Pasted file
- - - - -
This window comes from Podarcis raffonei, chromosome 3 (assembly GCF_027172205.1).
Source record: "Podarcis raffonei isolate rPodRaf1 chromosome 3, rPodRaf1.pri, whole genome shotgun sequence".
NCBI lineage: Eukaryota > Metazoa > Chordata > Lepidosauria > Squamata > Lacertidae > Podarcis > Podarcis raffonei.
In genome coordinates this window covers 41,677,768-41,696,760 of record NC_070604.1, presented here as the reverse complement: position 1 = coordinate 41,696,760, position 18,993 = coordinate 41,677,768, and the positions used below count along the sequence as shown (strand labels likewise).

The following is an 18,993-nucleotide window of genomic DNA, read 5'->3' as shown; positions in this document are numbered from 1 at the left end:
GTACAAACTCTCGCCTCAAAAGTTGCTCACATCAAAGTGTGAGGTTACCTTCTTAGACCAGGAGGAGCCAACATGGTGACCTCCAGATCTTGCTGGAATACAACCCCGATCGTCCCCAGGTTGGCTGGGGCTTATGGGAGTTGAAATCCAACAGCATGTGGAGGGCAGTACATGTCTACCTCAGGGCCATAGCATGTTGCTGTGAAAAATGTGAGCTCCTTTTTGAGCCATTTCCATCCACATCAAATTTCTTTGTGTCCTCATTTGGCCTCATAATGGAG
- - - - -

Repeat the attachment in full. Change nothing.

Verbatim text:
This window comes from Podarcis raffonei, chromosome 3 (assembly GCF_027172205.1).
Source record: "Podarcis raffonei isolate rPodRaf1 chromosome 3, rPodRaf1.pri, whole genome shotgun sequence".
NCBI lineage: Eukaryota > Metazoa > Chordata > Lepidosauria > Squamata > Lacertidae > Podarcis > Podarcis raffonei.
In genome coordinates this window covers 41,677,768-41,696,760 of record NC_070604.1, presented here as the reverse complement: position 1 = coordinate 41,696,760, position 18,993 = coordinate 41,677,768, and the positions used below count along the sequence as shown (strand labels likewise).

The following is an 18,993-nucleotide window of genomic DNA, read 5'->3' as shown; positions in this document are numbered from 1 at the left end:
GTACAAACTCTCGCCTCAAAAGTTGCTCACATCAAAGTGTGAGGTTACCTTCTTAGACCAGGAGGAGCCAACATGGTGACCTCCAGATCTTGCTGGAATACAACCCCGATCGTCCCCAGGTTGGCTGGGGCTTATGGGAGTTGAAATCCAACAGCATGTGGAGGGCAGTACATGTCTACCTCAGGGCCATAGCATGTTGCTGTGAAAAATGTGAGCTCCTTTTTGAGCCATTTCCATCCACATCAAATTTCTTTGTGTCCTCATTTGGCCTCATAATGGAG